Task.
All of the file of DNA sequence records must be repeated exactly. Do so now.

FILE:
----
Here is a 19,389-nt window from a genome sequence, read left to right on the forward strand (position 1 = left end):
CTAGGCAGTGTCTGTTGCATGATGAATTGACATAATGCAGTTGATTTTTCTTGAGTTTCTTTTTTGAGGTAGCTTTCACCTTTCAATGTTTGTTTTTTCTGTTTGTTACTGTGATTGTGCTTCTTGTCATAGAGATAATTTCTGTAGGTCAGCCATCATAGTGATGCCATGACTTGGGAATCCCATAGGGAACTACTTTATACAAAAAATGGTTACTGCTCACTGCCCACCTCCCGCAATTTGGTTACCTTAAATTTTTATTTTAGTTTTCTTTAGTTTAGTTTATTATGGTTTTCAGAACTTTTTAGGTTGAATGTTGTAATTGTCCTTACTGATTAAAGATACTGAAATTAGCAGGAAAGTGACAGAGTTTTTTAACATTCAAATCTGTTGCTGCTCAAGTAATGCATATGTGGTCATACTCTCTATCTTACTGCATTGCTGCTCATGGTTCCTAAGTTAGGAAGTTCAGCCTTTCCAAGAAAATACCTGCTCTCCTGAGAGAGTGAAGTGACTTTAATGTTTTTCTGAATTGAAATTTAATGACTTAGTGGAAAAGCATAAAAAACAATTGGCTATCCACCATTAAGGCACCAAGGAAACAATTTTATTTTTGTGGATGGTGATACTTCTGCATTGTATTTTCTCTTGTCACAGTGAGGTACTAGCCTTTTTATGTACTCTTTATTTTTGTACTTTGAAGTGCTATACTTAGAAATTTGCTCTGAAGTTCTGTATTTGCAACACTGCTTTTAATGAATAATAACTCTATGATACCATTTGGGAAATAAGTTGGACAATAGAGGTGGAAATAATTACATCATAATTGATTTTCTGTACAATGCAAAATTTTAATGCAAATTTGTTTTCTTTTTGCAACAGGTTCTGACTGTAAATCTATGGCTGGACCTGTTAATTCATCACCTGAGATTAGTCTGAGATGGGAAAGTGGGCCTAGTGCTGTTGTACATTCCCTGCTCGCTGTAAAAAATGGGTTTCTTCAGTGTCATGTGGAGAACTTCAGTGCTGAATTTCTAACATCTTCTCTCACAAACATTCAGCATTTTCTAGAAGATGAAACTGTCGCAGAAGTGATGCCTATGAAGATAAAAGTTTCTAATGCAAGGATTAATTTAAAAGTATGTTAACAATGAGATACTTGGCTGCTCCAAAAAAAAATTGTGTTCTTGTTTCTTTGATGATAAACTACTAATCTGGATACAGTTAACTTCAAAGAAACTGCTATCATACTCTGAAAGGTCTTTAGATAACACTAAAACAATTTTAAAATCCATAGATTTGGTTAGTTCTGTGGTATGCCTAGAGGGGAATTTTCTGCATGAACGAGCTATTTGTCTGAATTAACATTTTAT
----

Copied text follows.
Here is a 19,389-nt window from a genome sequence, read left to right on the forward strand (position 1 = left end):
CTAGGCAGTGTCTGTTGCATGATGAATTGACATAATGCAGTTGATTTTTCTTGAGTTTCTTTTTTGAGGTAGCTTTCACCTTTCAATGTTTGTTTTTTCTGTTTGTTACTGTGATTGTGCTTCTTGTCATAGAGATAATTTCTGTAGGTCAGCCATCATAGTGATGCCATGACTTGGGAATCCCATAGGGAACTACTTTATACAAAAAATGGTTACTGCTCACTGCCCACCTCCCGCAATTTGGTTACCTTAAATTTTTATTTTAGTTTTCTTTAGTTTAGTTTATTATGGTTTTCAGAACTTTTTAGGTTGAATGTTGTAATTGTCCTTACTGATTAAAGATACTGAAATTAGCAGGAAAGTGACAGAGTTTTTTAACATTCAAATCTGTTGCTGCTCAAGTAATGCATATGTGGTCATACTCTCTATCTTACTGCATTGCTGCTCATGGTTCCTAAGTTAGGAAGTTCAGCCTTTCCAAGAAAATACCTGCTCTCCTGAGAGAGTGAAGTGACTTTAATGTTTTTCTGAATTGAAATTTAATGACTTAGTGGAAAAGCATAAAAAACAATTGGCTATCCACCATTAAGGCACCAAGGAAACAATTTTATTTTTGTGGATGGTGATACTTCTGCATTGTATTTTCTCTTGTCACAGTGAGGTACTAGCCTTTTTATGTACTCTTTATTTTTGTACTTTGAAGTGCTATACTTAGAAATTTGCTCTGAAGTTCTGTATTTGCAACACTGCTTTTAATGAATAATAACTCTATGATACCATTTGGGAAATAAGTTGGACAATAGAGGTGGAAATAATTACATCATAATTGATTTTCTGTACAATGCAAAATTTTAATGCAAATTTGTTTTCTTTTTGCAACAGGTTCTGACTGTAAATCTATGGCTGGACCTGTTAATTCATCACCTGAGATTAGTCTGAGATGGGAAAGTGGGCCTAGTGCTGTTGTACATTCCCTGCTCGCTGTAAAAAATGGGTTTCTTCAGTGTCATGTGGAGAACTTCAGTGCTGAATTTCTAACATCTTCTCTCACAAACATTCAGCATTTTCTAGAAGATGAAACTGTCGCAGAAGTGATGCCTATGAAGATAAAAGTTTCTAATGCAAGGATTAATTTAAAAGTATGTTAACAATGAGATACTTGGCTGCTCCAAAAAAAAATTGTGTTCTTGTTTCTTTGATGATAAACTACTAATCTGGATACAGTTAACTTCAAAGAAACTGCTATCATACTCTGAAAGGTCTTTAGATAACACTAAAACAATTTTAAAATCCATAGATTTGGTTAGTTCTGTGGTATGCCTAGAGGGGAATTTTCTGCATGAACGAGCTATTTGTCTGAATTAACATTTTAT